Ra'fat understands three languages: Arabic, English and Dutch. I will never forget the day he was sick and had to stay in bed. Because of this he missed the music workshop. After the workshop, we went to his bed and as soon as he heard the sound of the guitar, he started smiling. He was still smiling when we left the room and made us smile as well!

We were all excited that we found a castanet in the color of Salem's jacket! Salem speaks perfect Arabic and English and sings all the songs in tune. He is a great musical talent!

Wednesday, February 16, 2011

Music for Blind Children

On Sunday the 6th of February, we were invited to visit a new music project in the Yamaha Music School in Ramallah.
Together with MwB trainees Amira and Seereen, we took the long winding road from Bethlehem to Ramallah. Because Amira and Seereen are from al-Azzeh and Dheisheh refugee camps, they are not allowed to pass through Jerusalem, where the road is much faster and safer.
But taking the long road through Wadi Nar (Valley of Fire) has also positive sides. We had all the time to talk, enjoy the beautiful view of the desert and listen to music on the radio.

When we arrived in the Yamaha Music School, we felt immediately welcomed. The warm colors and soft carpet made us forget the cold weather outside. The director, Mirna Malouf, a woman with unending energy, hosted us for more than two hours. She is the brain and the motor behind this wonderful project.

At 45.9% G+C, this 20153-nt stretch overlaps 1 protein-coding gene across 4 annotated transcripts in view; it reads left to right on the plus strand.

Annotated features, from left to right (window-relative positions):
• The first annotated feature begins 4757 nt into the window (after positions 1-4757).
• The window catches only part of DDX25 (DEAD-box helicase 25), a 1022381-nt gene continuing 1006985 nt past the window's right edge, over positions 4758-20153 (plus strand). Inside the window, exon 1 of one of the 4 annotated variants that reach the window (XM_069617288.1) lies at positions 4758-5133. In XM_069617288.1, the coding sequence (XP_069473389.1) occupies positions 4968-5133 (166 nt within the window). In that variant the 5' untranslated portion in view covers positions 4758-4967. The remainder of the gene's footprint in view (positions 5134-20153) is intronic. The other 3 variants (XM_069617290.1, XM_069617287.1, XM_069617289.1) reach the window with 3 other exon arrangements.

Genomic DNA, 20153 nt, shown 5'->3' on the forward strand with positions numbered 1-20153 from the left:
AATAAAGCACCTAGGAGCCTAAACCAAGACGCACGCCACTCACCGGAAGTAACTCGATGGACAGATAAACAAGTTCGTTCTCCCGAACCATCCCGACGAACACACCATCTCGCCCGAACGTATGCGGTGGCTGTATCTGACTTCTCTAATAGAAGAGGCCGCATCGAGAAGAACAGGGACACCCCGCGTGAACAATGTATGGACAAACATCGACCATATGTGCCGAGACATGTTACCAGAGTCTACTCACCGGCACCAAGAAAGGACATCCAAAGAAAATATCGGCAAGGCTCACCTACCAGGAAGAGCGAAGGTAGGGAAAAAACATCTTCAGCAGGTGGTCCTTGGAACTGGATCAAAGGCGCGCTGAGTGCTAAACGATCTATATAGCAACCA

Since October last year, 30 visually impaired and blind children from all over Palestine receive music education twice a week. Buses bring them from their homes to the music school where they learn to play the oud, percussion, accordion, (electrical) piano, or violin and sing in a choir. Two of the music teachers are blind themselves. The children receive the lessons in groups, which gives them support and improves their social skills.

But it doesn't end here....the children also receive lessons in solfege: reading and singing music notes.
They learn how to read and write the music notes in braille. Mirna showed us a braille music book and while I let my fingers go over the pages, I felt very small. How could one ever understand these dots? Some of my music students are having problems reading music, how can these blind children read music in braille?

The Yamaha Music School also offers music lessons for children that have normal vision. This makes the project even more beautiful, because the children learn to respect and support each other.

We were all very impressed and happy that such an important project exist. All the respect for Mirna and the music teachers!

The coming months, we will go back once a month to give music workshops for both the blind children and the children with normal vision. The challenge will be to find activities that will be fitting for all children, in which they can cooperate, be creative and use their many talents.

If you want to have more information about this wonderful project, please contact Mirna Malouf directly: